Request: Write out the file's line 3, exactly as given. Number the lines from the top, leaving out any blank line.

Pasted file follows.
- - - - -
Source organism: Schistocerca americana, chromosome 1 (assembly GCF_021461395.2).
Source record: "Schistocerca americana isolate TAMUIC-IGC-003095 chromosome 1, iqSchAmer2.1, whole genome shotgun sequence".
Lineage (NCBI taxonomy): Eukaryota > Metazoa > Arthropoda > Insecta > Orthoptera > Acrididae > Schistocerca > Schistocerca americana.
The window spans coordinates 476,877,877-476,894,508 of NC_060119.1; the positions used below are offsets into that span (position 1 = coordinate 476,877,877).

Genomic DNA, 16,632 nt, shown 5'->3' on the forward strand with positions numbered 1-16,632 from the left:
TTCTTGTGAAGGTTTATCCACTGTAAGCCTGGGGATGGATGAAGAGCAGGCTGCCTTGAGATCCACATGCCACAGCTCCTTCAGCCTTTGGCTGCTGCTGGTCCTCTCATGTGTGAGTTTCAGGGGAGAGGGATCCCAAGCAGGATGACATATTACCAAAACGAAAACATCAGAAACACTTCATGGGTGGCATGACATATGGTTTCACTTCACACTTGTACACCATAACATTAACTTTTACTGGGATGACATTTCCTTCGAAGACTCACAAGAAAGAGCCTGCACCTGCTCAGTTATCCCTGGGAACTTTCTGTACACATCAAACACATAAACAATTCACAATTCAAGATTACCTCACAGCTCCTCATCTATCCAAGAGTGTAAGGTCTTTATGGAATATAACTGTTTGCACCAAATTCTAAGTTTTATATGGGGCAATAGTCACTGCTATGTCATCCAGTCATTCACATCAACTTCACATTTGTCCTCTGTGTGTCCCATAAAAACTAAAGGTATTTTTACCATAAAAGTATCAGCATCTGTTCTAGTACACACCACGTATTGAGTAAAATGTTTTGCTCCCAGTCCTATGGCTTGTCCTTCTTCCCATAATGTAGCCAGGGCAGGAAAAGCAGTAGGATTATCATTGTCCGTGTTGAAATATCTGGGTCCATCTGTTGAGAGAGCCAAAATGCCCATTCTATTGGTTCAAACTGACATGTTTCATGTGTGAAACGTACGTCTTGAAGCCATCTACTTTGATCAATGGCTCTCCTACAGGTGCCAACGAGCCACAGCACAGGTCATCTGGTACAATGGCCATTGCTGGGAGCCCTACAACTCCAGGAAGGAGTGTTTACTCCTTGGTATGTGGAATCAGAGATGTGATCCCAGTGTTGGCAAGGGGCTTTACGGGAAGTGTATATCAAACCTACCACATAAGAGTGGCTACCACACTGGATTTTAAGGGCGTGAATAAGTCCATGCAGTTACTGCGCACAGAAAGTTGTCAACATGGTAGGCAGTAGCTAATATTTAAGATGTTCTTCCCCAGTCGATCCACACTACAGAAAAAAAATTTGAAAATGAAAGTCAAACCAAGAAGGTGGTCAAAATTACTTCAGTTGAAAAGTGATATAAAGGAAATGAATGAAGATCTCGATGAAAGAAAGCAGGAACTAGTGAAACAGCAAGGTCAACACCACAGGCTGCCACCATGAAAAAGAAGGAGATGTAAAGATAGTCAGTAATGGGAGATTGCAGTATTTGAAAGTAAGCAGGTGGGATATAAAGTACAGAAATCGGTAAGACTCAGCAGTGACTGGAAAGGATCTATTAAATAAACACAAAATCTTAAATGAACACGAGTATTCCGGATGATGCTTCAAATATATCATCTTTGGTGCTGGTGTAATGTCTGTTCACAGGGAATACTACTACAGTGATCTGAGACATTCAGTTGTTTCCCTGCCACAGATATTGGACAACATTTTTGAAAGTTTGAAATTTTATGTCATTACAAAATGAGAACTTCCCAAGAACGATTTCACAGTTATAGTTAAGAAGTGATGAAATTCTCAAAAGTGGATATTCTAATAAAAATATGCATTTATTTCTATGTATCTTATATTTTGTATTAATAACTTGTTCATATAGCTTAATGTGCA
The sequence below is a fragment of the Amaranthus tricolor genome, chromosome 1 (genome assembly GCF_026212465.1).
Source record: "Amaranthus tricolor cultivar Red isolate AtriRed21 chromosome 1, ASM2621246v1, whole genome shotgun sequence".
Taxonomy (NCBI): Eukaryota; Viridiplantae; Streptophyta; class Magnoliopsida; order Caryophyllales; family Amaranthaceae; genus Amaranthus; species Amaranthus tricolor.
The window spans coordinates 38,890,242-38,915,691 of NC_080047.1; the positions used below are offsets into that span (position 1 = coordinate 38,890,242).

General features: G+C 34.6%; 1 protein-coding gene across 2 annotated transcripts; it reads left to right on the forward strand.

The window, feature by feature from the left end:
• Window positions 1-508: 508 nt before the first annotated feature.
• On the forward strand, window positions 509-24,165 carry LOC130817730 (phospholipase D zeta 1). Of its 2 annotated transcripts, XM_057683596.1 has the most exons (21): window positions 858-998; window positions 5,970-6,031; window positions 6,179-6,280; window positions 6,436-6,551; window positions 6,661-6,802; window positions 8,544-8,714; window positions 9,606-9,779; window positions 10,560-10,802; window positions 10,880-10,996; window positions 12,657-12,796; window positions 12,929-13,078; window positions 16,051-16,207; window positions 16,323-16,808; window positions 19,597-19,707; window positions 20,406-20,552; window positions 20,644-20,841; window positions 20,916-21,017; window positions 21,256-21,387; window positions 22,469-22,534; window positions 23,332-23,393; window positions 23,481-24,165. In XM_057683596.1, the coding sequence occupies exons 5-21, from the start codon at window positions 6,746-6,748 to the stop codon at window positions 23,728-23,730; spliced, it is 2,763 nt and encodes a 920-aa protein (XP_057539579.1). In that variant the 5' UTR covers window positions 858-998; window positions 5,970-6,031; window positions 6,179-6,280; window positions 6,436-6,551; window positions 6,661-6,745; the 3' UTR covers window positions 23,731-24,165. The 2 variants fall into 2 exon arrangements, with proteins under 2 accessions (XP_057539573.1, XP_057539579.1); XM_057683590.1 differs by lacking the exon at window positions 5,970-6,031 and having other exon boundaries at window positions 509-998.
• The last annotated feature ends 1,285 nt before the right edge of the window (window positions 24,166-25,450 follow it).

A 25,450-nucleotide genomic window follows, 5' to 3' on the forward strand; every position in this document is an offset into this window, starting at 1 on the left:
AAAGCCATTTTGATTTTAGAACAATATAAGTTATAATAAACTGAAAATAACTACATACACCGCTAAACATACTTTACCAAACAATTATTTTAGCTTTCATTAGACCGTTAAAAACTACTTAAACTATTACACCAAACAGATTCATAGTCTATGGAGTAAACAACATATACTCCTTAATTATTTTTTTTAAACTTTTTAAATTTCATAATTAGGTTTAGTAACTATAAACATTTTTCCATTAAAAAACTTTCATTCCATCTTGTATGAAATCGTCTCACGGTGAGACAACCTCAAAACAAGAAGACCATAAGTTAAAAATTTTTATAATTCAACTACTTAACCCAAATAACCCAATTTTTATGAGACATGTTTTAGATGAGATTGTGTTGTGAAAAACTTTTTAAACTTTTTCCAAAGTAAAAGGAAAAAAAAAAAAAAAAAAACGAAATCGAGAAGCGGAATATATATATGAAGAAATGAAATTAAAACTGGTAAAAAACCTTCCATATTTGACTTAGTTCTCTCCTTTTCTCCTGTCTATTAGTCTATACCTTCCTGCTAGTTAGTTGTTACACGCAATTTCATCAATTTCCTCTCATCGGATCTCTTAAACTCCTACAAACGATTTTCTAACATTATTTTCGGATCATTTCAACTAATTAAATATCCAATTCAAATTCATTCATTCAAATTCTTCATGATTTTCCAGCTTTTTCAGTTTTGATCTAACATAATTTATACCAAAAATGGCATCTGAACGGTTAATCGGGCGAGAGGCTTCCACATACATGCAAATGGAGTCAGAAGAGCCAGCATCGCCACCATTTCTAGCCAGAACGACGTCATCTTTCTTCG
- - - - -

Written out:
Lineage (NCBI taxonomy): Eukaryota > Metazoa > Arthropoda > Insecta > Orthoptera > Acrididae > Schistocerca > Schistocerca americana.